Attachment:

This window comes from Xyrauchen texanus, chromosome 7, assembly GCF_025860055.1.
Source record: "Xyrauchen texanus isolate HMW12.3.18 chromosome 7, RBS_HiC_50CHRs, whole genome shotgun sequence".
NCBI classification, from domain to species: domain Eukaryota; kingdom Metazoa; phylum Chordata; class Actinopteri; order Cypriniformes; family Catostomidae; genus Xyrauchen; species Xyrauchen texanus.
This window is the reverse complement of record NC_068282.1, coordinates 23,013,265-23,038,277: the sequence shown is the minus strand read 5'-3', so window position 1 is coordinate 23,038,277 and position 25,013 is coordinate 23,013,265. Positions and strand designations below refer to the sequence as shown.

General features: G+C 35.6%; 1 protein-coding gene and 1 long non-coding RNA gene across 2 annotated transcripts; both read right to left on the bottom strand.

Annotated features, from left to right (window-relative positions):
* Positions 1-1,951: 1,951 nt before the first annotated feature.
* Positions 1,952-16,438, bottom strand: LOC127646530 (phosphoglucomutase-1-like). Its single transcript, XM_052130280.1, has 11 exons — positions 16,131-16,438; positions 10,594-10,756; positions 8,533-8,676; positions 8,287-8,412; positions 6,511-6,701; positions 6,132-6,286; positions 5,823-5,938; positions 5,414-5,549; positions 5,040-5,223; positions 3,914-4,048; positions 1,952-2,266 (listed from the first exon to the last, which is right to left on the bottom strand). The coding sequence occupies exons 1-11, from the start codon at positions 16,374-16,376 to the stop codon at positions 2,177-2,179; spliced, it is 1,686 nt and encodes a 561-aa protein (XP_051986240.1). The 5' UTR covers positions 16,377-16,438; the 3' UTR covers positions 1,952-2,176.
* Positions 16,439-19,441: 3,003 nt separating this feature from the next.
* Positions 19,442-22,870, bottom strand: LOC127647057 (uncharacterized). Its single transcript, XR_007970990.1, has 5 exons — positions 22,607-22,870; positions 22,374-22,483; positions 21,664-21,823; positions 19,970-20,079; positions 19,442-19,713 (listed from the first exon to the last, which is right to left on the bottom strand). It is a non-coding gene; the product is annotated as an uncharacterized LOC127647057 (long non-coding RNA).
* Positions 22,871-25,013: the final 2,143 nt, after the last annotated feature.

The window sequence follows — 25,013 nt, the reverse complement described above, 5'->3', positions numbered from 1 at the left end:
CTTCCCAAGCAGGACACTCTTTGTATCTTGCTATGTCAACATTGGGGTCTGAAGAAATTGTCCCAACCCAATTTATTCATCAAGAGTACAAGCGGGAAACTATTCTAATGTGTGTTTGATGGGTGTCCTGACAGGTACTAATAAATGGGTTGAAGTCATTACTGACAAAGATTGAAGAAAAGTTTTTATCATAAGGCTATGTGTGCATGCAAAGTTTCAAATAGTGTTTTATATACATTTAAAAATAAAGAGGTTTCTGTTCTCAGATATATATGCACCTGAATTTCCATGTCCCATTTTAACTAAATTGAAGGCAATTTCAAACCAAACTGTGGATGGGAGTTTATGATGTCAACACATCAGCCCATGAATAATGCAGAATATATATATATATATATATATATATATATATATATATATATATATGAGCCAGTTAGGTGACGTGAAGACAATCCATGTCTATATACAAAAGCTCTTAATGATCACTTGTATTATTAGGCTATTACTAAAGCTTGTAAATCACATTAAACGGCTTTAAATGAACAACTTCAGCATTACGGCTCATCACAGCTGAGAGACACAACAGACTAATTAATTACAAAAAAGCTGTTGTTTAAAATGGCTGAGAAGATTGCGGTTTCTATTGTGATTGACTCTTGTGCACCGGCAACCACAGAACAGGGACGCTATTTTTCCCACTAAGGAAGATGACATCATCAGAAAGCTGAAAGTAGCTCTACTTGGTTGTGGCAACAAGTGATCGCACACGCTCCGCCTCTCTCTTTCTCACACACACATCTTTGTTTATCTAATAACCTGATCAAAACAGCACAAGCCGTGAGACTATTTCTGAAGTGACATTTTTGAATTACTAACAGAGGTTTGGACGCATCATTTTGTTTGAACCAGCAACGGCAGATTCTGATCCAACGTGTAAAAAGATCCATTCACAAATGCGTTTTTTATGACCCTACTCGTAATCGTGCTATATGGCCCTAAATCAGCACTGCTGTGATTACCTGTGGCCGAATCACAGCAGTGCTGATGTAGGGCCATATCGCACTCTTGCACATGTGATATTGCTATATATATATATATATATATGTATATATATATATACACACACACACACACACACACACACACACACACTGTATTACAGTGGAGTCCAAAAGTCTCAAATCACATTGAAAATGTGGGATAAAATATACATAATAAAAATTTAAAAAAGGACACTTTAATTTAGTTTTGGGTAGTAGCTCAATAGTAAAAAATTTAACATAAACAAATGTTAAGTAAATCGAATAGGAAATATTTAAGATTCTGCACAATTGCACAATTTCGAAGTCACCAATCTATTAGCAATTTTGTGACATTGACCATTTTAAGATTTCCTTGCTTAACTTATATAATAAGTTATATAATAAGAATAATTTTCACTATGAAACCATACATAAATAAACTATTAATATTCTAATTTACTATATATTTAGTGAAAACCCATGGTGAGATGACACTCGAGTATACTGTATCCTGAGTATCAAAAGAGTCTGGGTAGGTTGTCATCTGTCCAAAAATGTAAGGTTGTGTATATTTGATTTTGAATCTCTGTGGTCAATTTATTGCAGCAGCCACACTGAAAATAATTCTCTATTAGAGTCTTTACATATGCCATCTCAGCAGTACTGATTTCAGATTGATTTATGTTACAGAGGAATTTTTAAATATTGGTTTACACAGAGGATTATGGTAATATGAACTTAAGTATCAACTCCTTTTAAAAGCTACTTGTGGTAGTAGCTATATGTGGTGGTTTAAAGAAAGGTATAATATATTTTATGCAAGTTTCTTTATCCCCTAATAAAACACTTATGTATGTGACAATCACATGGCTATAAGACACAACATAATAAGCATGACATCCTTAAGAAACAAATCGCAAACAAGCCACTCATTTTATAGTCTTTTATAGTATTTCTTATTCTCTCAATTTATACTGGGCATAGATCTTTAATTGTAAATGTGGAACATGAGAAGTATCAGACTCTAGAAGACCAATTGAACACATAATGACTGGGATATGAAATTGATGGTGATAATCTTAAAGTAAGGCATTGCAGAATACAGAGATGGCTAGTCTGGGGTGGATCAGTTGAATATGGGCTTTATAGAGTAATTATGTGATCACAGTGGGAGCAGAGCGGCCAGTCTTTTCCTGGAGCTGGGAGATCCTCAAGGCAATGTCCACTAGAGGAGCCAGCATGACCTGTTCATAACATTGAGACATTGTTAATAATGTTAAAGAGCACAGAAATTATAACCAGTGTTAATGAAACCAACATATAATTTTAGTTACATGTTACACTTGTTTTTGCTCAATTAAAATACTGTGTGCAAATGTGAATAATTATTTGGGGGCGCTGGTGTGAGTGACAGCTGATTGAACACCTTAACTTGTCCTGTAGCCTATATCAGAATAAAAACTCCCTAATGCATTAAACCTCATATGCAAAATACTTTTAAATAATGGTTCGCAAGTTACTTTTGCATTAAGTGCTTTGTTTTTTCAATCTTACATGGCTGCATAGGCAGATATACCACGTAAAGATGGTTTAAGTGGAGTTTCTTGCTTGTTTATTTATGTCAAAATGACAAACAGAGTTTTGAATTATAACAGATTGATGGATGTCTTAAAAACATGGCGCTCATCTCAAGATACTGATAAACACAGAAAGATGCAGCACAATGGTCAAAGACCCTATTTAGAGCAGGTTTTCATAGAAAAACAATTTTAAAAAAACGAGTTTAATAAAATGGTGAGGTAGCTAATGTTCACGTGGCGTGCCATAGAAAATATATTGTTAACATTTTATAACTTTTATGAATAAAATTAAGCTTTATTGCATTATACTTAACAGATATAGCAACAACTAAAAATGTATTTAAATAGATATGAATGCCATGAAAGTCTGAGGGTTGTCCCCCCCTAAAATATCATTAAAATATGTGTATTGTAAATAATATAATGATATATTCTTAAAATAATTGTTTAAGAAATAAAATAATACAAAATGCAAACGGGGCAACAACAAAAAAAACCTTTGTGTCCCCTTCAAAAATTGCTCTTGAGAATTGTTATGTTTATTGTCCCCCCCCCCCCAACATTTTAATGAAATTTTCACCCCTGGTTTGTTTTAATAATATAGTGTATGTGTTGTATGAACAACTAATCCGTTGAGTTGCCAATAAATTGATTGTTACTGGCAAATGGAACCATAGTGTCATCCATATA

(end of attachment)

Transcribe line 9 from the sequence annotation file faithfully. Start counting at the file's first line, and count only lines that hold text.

* Positions 16,439-19,441: 3,003 nt separating this feature from the next.